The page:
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S2 Development Of A Job Exposure Matrix For Soc 2000 Listings To Identify Occupational Causes Of Copd
  1. S Sadhra1,
  2. D Fishwick2,
  3. OP Kurmi3,
  4. H Chambers2,
  5. KBH Lam1,
  6. S Hutchings4,
  7. D Jarvis4,
  8. S De Matteis4,
  9. L Rushton4,
  10. JG Ayres1,
  11. P Cullinan4
  1. 1University of Birmingham, Birmingham, UK
  2. 2Health and Safety Laboratory, Buxton, UK
  3. 3University of Oxford, Oxford, UK
  4. 4Imerpial College London, London, UK

Abstract

Introduction Occupational exposures are associated with the presence of a significant proportion of chronic obstructive pulmonary disease (COPD). The majority of the previous population studies have relied on self-reported exposures to vapours, gases, dusts and fumes (VGDF), which could lead to substantial misclassification. We aim to develop an occupational inhalation job exposure matrix (JEM) developed for use specifically with SOC 2000 occupational codes covering a wider range of occupational airborne pollutant types.

Methods The development of airborne chemical exposure JEM (ACE-JEM) involved a four-stage approach; first, exposure (yes/no) to each of the six different airborne pollutants types (vapours, gases, dusts, fumes, fibres and mists; VGDFFM) was assessed for each of the 353 SOC codes, then three levels of exposure estimates (low, medium and high) (L-JEM1) and four levels of proportion exposed (0–4%, 5–9%, 20–49% and >=50%) (P-JEM2) were assigned to the exposed codes and for each pollutant type. The two P and L JEMs were then combined to produce the final ACE-JEM. The estimated exposure of the 6 pollutant types was expanded to include biological dusts, mineral dusts, metals, diesel fumes and asthmagens.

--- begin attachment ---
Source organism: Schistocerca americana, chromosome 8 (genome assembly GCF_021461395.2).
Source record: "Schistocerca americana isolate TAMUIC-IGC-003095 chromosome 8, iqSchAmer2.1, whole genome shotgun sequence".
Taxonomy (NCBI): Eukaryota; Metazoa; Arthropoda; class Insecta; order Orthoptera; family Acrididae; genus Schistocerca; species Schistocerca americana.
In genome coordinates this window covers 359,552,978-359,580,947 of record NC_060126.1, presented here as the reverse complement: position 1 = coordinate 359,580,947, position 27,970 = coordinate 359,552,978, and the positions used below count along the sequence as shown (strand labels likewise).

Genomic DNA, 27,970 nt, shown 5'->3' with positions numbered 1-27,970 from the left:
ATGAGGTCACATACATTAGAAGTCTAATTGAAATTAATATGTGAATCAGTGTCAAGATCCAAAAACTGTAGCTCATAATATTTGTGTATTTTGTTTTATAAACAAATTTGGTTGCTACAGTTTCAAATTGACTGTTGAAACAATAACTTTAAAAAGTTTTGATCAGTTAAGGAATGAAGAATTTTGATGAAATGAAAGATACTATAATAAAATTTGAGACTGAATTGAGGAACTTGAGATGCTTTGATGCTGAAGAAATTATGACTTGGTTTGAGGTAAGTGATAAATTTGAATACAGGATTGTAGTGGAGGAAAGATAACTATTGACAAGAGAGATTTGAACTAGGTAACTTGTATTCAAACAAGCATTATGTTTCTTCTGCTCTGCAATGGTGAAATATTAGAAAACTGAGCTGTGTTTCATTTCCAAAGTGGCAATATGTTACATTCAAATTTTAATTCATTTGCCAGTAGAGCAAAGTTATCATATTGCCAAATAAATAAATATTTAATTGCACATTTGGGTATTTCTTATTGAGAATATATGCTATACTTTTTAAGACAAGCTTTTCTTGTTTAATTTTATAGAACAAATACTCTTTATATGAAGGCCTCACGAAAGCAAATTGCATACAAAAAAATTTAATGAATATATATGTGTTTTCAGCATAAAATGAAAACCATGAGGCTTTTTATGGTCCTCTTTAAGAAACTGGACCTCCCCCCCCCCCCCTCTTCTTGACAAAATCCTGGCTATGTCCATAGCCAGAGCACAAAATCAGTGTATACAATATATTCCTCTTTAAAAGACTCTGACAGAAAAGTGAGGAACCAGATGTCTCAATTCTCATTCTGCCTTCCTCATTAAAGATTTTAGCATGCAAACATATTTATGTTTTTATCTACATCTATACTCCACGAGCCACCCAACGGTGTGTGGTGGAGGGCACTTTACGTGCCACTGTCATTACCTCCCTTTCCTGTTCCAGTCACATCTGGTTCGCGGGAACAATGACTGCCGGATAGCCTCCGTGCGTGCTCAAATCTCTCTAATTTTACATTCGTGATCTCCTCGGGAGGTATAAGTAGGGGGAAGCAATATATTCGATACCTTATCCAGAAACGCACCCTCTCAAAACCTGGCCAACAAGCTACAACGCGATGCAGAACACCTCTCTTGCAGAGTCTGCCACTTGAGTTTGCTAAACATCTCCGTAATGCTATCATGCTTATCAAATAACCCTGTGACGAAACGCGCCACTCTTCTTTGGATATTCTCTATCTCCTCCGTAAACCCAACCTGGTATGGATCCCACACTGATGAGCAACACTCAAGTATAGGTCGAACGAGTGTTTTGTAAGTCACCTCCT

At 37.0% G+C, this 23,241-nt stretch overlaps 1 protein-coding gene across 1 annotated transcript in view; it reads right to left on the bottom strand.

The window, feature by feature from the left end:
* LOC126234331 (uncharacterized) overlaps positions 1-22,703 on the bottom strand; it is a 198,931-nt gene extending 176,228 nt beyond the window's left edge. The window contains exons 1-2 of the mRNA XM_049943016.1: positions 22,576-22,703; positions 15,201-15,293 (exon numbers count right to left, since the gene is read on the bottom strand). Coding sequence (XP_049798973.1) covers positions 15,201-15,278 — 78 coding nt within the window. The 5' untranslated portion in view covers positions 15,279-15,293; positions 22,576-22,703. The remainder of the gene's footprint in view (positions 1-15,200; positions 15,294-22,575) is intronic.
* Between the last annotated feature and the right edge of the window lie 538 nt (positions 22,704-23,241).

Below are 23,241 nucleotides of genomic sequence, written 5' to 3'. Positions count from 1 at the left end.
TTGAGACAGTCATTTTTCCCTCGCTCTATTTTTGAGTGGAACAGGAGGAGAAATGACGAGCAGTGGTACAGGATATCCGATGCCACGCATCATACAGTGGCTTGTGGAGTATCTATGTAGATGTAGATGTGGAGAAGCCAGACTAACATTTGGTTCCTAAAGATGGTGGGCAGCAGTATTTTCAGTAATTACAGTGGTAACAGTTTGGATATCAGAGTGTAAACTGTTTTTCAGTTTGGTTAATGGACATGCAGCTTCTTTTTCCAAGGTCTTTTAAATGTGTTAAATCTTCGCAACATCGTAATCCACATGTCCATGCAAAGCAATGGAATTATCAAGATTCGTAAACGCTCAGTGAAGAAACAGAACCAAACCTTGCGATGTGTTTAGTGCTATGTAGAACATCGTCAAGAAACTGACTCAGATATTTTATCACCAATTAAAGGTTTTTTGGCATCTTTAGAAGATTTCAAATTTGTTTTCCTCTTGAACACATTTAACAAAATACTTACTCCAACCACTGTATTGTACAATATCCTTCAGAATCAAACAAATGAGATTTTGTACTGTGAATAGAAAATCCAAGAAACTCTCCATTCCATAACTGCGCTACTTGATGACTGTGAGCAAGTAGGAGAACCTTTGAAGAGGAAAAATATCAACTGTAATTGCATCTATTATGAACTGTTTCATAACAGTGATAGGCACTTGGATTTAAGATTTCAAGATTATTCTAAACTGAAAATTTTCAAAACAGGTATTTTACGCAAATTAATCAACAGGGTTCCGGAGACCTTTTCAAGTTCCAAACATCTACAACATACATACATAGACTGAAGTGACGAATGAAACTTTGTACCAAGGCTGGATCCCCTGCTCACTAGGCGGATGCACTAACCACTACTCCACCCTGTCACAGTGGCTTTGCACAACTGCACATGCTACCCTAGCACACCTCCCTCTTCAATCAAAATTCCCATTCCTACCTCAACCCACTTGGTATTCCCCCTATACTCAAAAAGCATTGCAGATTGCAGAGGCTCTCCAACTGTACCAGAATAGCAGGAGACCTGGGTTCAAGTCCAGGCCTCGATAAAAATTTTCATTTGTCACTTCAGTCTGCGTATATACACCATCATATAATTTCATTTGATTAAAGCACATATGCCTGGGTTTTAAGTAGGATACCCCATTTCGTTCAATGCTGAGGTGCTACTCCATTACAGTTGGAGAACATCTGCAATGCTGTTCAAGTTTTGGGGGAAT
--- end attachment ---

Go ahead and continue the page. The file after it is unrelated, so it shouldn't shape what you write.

Results For L-JEM1 186 (53%) of the codes were assigned as exposed to at least one type of VGDFFM. The most common exposure was dust (40% of all SOC codes) followed by fumes (26%). Over 68% of all codes were assigned as not being exposed to fibres, gases or mists. The pollutant with the highest proportion in the high exposure group was dusts (13%), and 33% of the codes were assigned as exposed to asthmagens. Overall, 53% of the codes were assigned as exposed to CGDF, with 22% assigned as having medium or high exposure to VGDF.

Disccussion An expert assessment derived JEM has been developed, using a strict set of a priori defined rules. This JEM will assist attribution of possible harmful workplace exposures in future epidemiological studies. The ACE-JEM could also be applied to studies to assess risks of other respiratory diseases, including asthma and extrinsic allergic alveolitis.

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